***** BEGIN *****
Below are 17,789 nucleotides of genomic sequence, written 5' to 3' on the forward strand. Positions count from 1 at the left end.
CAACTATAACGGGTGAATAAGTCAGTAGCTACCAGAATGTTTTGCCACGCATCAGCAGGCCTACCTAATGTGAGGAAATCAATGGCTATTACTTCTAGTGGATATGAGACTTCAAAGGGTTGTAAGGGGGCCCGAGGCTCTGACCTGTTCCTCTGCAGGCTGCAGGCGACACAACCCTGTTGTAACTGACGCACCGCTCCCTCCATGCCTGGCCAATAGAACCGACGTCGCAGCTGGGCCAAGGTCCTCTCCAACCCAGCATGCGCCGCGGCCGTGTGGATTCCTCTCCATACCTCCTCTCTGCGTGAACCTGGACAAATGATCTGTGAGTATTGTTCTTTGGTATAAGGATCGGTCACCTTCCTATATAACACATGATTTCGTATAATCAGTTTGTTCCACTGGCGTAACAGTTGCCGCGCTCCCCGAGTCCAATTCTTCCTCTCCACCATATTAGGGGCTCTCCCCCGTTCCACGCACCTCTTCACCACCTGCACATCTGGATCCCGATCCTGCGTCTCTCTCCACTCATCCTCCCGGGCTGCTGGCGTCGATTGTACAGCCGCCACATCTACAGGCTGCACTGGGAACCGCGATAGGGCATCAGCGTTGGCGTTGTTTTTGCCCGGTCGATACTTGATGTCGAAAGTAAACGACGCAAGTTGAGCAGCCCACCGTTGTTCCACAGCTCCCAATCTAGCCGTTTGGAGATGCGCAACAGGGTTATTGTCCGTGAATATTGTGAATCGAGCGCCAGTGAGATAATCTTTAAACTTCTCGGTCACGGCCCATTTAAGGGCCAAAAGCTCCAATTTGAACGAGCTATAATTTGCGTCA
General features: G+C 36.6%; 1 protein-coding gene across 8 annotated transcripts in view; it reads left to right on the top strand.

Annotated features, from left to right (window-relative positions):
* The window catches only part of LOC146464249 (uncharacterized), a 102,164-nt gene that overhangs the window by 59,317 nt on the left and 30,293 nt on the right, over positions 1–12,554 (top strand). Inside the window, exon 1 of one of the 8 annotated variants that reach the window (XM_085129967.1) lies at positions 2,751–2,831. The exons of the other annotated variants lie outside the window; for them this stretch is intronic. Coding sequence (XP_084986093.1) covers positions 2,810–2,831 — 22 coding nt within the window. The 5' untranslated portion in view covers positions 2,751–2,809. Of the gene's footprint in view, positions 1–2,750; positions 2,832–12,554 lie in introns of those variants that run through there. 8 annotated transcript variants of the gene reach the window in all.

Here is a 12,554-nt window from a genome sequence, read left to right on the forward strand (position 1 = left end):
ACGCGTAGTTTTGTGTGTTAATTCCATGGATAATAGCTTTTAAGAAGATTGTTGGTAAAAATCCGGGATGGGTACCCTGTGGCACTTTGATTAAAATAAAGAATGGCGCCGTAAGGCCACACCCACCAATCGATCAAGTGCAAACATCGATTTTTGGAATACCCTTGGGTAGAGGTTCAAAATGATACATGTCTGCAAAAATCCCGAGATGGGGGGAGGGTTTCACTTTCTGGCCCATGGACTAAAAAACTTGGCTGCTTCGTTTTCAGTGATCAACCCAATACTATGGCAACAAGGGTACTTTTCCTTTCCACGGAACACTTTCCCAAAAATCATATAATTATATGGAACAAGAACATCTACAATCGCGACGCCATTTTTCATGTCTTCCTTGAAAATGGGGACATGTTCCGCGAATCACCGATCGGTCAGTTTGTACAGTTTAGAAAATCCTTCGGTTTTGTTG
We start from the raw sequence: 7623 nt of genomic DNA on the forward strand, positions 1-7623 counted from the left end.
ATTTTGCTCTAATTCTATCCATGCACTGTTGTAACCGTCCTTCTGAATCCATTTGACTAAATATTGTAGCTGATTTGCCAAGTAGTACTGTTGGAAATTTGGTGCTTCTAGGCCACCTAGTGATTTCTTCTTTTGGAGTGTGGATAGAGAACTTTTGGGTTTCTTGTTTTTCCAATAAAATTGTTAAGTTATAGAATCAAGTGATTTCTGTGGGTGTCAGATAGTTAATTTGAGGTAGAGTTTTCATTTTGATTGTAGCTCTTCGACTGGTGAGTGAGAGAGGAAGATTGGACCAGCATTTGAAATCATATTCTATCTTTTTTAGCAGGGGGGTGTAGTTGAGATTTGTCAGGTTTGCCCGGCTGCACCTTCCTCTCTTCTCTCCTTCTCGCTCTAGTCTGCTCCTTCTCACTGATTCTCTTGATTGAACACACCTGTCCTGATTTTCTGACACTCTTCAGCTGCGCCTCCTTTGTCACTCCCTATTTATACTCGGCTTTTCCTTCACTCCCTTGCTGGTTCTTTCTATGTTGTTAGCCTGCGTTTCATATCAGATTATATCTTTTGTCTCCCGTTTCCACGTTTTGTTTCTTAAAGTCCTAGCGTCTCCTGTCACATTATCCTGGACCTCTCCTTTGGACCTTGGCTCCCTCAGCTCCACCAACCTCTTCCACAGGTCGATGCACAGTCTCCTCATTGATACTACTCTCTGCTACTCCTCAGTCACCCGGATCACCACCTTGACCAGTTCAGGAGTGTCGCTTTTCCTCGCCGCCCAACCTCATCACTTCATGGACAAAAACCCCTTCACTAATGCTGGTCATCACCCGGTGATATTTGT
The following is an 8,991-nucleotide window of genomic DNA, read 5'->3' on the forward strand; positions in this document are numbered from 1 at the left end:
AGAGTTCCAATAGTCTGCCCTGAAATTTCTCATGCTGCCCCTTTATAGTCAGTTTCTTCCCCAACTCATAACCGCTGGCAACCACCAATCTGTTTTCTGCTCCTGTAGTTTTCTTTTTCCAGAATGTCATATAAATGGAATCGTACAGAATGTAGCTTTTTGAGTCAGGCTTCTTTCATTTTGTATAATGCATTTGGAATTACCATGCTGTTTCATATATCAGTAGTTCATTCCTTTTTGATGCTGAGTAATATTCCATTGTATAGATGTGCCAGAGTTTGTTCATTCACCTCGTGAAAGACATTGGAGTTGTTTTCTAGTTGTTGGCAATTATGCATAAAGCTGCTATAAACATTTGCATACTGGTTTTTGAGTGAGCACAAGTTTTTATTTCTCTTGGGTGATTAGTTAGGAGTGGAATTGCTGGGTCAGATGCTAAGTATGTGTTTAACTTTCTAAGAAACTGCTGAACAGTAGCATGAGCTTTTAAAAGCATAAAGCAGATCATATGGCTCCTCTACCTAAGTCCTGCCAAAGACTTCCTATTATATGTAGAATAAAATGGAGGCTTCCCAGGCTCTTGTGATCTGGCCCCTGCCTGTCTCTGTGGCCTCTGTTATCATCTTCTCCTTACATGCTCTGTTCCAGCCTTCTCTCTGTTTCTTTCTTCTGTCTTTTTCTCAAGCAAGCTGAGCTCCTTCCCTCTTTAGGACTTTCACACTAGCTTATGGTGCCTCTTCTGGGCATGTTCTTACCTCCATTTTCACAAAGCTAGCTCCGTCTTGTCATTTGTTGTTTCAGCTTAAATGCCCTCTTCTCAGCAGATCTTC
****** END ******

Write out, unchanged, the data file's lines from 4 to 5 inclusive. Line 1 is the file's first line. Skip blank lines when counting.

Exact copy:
Annotated features, from left to right (window-relative positions):
* The window catches only part of LOC146464249 (uncharacterized), a 102,164-nt gene that overhangs the window by 59,317 nt on the left and 30,293 nt on the right, over positions 1–12,554 (top strand). Inside the window, exon 1 of one of the 8 annotated variants that reach the window (XM_085129967.1) lies at positions 2,751–2,831. The exons of the other annotated variants lie outside the window; for them this stretch is intronic. Coding sequence (XP_084986093.1) covers positions 2,810–2,831 — 22 coding nt within the window. The 5' untranslated portion in view covers positions 2,751–2,809. Of the gene's footprint in view, positions 1–2,750; positions 2,832–12,554 lie in introns of those variants that run through there. 8 annotated transcript variants of the gene reach the window in all.